The latest epidemic data indicates that the spread of the Wuhan virus in most clusters is either reaching a plateau, or mercifully entering into consistent decline. This conforms to Swarajya’s prediction made three weeks ago, that the peak life of a cluster is around three to four weeks.
That assessment was based on historical data spanning multiple administrative units, including national, provincial and district geographies. Some cities have, however, not conformed to this, and the situation there remains grave.
Thus, district level data of the second wave has now been analysed in detail, to see if fresh trends and patterns may be derived.
These would be useful in understanding how the contagion is developing, or regressing, in various jurisdictions, and provide a gauge of how successful the authorities have been in containing transmissions in their areas.
The first step of the workflow involved generating a cross-plot of active cases by district, as on date, versus the district’s population. This is the current situation for all districts in the country:
Four big cities are major outliers — Bengaluru, Pune, Hyderabad and Delhi. Of these, Delhi merits discounting, since its government issues daily data for the National Capital Region as a whole, rather than by district, which is the norm; which means that if one were to segregate the state’s data by district, they would conform more closely to the cluster of blue dots in the lower left quadrant of the chart above.
A fairly representative correlation emerges at the district level when we discard the four worst-affected cities.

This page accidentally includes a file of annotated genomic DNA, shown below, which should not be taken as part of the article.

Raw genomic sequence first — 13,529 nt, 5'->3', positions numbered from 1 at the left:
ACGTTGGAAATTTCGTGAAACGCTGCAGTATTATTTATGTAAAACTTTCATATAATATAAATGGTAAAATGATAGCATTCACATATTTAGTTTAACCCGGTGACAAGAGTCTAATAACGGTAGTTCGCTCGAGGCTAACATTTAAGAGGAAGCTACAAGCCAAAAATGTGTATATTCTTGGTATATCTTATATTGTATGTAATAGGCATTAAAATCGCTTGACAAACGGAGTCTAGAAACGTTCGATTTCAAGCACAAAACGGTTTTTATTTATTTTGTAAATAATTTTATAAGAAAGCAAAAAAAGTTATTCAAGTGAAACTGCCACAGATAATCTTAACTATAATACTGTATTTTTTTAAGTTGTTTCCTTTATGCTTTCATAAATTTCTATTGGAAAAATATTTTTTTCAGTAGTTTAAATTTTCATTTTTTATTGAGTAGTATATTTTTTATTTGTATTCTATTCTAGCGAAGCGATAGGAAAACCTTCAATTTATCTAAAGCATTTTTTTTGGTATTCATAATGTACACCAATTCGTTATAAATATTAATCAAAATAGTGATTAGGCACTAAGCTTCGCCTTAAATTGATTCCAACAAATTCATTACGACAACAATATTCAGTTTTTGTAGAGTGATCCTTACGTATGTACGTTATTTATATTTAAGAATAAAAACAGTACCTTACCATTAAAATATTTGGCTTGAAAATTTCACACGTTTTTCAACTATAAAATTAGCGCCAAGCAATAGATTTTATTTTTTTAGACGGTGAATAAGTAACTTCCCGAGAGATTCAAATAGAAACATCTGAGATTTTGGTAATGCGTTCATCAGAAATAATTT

In addition, data up to 28 April appeared to indicate that there were two distinct trends — one, a high trend among the top half-dozen clusters, and another, for the balance bulk of the districts:
However, the most recent data shows that this high trend has scattered significantly, on account of the individualistic manner in which the epidemic is being contained in each area:
Nonetheless, the low trend correlation — the black dotted line passing through the blue dots in charts 2 and 3 above — remains consistent, and its angle has reduced, as it should, in step with an overall decline in cases.
See how Mumbai — the blue dot on the extreme right — stays within the scatter envelope in both charts 2 and 3.
This correlation is important since it offers administrators a rough quantification, of the scale of the crisis they are expected to tackle in their districts.
This would aid district magistrates in forward planning and resource management, especially in areas where fresh clusters are developing.
Importantly, it would give them some idea in advance, of the quanta of hospital beds and oxygen they would require, for their population size.
In fact, ideally, administrators and public health officials could also generate such cross plots at smaller units, like at the taluk or block level, by date, for better understanding of epidemic dynamics.
Now, having analysed the current situation by freezing time (called the instantaneous value), the next step was to study the progression of the epidemic chronologically, to see if there were other useful trends which emerged.